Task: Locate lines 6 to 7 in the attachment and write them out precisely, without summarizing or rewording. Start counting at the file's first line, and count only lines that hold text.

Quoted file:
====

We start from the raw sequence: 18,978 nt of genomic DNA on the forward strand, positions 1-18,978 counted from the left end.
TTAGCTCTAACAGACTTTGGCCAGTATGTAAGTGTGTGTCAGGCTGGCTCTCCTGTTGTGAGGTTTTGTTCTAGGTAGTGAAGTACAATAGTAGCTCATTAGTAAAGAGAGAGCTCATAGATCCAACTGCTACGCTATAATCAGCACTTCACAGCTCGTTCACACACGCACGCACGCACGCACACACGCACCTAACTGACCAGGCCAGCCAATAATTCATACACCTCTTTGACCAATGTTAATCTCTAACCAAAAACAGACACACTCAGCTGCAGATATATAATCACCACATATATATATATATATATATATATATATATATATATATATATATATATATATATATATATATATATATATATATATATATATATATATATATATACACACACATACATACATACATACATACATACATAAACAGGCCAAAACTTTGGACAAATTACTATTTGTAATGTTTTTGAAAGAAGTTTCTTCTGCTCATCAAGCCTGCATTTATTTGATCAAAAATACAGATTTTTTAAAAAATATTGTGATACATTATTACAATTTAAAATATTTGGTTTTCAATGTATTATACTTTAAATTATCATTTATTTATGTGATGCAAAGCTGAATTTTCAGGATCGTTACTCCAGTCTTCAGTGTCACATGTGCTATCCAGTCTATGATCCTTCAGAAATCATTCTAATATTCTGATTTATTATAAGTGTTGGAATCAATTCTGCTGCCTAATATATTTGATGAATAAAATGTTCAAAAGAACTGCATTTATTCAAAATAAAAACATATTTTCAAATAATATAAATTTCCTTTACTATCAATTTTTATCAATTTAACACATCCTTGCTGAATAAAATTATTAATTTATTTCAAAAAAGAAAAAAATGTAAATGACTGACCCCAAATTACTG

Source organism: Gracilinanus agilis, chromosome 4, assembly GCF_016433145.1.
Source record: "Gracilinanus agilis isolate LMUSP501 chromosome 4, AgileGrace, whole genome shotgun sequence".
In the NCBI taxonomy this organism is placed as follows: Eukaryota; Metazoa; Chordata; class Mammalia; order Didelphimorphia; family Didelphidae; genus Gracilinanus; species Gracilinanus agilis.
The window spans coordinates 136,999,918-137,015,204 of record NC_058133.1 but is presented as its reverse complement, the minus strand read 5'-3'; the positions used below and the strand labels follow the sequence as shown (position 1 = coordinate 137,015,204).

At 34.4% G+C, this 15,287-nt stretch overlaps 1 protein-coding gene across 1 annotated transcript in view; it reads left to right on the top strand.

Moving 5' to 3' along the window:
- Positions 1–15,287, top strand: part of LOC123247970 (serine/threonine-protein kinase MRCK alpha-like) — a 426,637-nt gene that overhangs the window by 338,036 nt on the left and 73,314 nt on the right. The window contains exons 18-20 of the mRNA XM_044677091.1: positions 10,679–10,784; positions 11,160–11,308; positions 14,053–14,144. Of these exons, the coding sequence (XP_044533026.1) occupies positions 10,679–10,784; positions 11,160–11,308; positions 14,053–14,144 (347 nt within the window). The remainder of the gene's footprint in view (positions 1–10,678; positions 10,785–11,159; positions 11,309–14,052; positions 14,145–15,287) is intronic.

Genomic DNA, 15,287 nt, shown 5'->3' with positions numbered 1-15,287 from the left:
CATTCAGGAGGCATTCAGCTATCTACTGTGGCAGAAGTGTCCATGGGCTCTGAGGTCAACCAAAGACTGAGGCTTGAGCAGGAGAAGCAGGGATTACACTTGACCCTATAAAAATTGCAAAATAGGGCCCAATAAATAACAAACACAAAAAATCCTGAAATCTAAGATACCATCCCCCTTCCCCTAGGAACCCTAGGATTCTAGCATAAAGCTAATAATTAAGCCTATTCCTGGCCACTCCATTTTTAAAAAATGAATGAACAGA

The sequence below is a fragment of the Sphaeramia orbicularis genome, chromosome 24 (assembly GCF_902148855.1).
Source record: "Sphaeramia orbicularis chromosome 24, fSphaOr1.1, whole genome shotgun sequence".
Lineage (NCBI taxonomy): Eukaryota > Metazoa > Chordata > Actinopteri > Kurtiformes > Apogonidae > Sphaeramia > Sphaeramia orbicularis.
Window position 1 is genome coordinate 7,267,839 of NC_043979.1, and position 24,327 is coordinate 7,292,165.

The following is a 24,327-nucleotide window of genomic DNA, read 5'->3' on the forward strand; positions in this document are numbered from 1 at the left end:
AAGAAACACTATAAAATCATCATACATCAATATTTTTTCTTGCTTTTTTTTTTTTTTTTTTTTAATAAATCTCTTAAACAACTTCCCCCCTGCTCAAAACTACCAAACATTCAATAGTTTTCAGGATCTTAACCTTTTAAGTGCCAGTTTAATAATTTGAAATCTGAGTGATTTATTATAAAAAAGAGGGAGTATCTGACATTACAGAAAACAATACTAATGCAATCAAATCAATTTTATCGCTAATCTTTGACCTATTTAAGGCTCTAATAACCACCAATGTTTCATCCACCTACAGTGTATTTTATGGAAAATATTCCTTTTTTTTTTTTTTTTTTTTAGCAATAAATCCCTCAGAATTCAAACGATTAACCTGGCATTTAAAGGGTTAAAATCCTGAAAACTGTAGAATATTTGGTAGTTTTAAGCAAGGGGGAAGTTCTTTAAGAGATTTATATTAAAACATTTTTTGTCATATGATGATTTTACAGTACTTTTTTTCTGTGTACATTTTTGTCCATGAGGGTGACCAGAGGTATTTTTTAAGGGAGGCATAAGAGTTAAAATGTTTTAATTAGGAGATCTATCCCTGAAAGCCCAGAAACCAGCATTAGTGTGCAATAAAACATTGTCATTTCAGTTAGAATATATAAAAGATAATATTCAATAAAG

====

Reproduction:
The window spans coordinates 136,999,918-137,015,204 of record NC_058133.1 but is presented as its reverse complement, the minus strand read 5'-3'; the positions used below and the strand labels follow the sequence as shown (position 1 = coordinate 137,015,204).

At 34.4% G+C, this 15,287-nt stretch overlaps 1 protein-coding gene across 1 annotated transcript in view; it reads left to right on the top strand.